CBoTB-Cellaring Beer

Over the last several years, barrel-aged beers have become available from more and more breweries.  The surge in popularity of sour beers, in particular, has led brewers to use barrel-aging to continue the fermentation process.  But beyond sours, there are barrel-aged pale ales, IPAs, porters and stouts.  Brewers are using bourbon, rum, rye, whiskey, cabernet, merlot and chardonnay barrels to hold the beer and then let it mature and transform into an entirely new beer.

And while you and I can’t barrel-age beer, we are able to let our beer age and discover that a beer we love can take on a new appearance, aroma, and taste.  But before you decide to take your beer and let it sit to see how it changes, there are a few important guidelines for aging beer. 

One: As a general rule, IPAs and most hoppy beers are best when they are fresh and, consequently, are not conducive to aging, or cellaring. 

Two: higher alcohol beers are the best candidates, as well as ones with a strong malt character.  Some of the styles that are good choices for cellaring include Barleywines, Scotch Ales, Belgian Strong Ales, Russian Imperial Stouts, Doppelbocks, Tripels and barrel-aged beer.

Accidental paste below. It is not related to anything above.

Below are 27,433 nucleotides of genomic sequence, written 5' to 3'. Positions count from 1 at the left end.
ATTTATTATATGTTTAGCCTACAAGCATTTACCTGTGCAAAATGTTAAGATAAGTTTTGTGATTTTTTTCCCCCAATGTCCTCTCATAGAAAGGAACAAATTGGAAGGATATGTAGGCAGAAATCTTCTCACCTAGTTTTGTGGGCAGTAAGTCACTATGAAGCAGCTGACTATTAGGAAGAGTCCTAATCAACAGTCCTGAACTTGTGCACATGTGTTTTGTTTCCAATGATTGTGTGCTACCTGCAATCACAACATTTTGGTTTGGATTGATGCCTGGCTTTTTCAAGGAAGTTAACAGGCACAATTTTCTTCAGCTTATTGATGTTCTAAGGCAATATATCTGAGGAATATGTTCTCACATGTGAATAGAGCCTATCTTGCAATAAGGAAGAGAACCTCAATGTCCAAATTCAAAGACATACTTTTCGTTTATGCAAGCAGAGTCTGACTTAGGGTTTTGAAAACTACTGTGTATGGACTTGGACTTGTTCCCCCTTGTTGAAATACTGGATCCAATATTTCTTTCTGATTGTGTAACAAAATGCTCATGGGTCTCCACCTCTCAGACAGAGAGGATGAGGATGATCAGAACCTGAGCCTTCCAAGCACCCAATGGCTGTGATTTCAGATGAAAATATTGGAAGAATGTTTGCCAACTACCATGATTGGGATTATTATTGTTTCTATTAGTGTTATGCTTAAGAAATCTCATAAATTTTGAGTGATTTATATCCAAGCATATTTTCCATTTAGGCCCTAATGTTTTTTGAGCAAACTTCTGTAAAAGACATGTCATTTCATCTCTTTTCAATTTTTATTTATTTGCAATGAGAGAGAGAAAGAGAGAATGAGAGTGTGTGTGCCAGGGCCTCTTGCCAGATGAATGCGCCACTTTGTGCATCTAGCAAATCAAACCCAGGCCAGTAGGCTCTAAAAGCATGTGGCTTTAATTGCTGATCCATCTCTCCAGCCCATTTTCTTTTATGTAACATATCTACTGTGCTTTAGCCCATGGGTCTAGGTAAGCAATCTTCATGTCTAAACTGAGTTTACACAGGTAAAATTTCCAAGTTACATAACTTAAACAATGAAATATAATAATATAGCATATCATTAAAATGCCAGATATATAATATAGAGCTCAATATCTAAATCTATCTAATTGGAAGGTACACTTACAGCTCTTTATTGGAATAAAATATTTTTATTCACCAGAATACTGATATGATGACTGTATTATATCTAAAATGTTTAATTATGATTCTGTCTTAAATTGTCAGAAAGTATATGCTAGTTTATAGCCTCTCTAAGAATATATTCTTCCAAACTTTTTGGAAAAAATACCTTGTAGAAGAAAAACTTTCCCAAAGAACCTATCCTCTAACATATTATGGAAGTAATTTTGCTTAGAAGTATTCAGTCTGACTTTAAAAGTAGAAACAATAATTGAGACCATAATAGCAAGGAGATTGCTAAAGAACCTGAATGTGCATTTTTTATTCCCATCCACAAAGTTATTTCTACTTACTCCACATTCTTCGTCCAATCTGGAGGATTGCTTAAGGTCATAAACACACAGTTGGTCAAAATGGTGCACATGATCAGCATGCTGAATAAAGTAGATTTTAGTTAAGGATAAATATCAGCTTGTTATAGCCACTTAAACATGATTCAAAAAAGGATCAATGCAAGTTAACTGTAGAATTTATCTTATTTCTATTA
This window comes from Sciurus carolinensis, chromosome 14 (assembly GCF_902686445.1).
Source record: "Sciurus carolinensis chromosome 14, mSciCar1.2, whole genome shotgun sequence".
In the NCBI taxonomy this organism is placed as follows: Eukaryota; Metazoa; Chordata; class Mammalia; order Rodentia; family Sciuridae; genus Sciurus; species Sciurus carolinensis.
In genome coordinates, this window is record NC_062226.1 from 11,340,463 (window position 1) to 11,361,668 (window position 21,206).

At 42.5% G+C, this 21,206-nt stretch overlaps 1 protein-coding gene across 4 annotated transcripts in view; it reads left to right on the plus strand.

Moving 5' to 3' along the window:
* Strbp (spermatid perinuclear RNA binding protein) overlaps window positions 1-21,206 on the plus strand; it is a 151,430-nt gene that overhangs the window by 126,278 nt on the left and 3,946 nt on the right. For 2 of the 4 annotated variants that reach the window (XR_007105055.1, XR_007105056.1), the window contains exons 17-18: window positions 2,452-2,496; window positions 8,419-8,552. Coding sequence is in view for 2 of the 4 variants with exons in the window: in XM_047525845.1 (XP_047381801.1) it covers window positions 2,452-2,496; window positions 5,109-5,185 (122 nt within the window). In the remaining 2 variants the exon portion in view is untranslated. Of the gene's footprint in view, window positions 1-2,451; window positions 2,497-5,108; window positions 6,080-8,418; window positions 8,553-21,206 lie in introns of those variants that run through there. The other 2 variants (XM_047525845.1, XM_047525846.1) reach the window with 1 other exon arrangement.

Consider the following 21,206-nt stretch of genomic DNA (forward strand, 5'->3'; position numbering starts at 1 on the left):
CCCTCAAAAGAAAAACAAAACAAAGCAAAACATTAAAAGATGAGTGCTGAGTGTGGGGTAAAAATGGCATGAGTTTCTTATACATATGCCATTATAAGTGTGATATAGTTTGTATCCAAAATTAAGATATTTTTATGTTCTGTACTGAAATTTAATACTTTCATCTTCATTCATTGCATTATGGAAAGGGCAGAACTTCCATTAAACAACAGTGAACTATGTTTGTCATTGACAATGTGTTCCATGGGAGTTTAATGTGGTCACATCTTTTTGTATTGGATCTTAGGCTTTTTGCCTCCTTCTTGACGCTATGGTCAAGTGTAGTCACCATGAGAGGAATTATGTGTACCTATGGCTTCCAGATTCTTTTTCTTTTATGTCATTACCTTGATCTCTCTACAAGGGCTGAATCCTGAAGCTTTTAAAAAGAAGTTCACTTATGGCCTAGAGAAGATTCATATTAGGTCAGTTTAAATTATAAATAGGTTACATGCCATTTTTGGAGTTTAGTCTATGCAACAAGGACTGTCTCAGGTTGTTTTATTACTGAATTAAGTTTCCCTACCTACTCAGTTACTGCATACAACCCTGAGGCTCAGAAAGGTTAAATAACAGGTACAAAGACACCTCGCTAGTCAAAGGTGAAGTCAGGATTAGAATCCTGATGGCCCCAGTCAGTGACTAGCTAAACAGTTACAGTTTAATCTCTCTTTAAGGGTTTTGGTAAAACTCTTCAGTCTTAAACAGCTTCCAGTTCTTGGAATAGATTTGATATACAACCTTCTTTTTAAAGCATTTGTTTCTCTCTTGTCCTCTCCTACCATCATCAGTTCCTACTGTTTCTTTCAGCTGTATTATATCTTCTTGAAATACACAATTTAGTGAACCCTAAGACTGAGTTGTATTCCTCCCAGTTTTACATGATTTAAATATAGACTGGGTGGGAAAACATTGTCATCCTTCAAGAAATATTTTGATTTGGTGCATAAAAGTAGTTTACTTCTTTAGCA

Three: The best environment for storing one of these beer styles is in a place where temperatures are cool and relatively steady and there is limited light exposure.  So unfinished basements, or cellars, are ideal.  If you don’t have a basement, use a closet where you rarely turn on the light and there is no direct heat nearby.  Light can give beer a skunky smell and the heat, essentially, cooks your already cooked—your already brewed—beer. 

Now that you have the style and space set, be sure to store your beer vertically.  Don’t lay it on its side.  When your craft beer is stored in a vertical position, there is only a small amount of oxygen exposed to the beer.  In addition, a vertical storage allows any yeast in the bottle to settle at the bottom.

Be sure to mark the year on each bottle so that you can taste changes as the beer ages.  While there’s no exact number of years you can age a beer, if you can be patient, you can store some beers for as long as ten years, and most beers in the styles that I just mentioned will age for at least two years.

Finally, just as there is no set perfect period of time to cellar your beer, there’s also no way to predict what will happen to your beer’s look, taste and smell.  As the beer ages, some of the flavors that may have been prominent when you first drank the beer can fade and, in so doing, let other aromas and flavors become more a part of the beer’s character.  And that’s part of the adventure. 

So… cellar some beer and enjoy the experience!

Cheers!

Jefferson

100.7 The Bay’s Craft Beer Guy

Email: thecraftbeerguy@thebayonline.com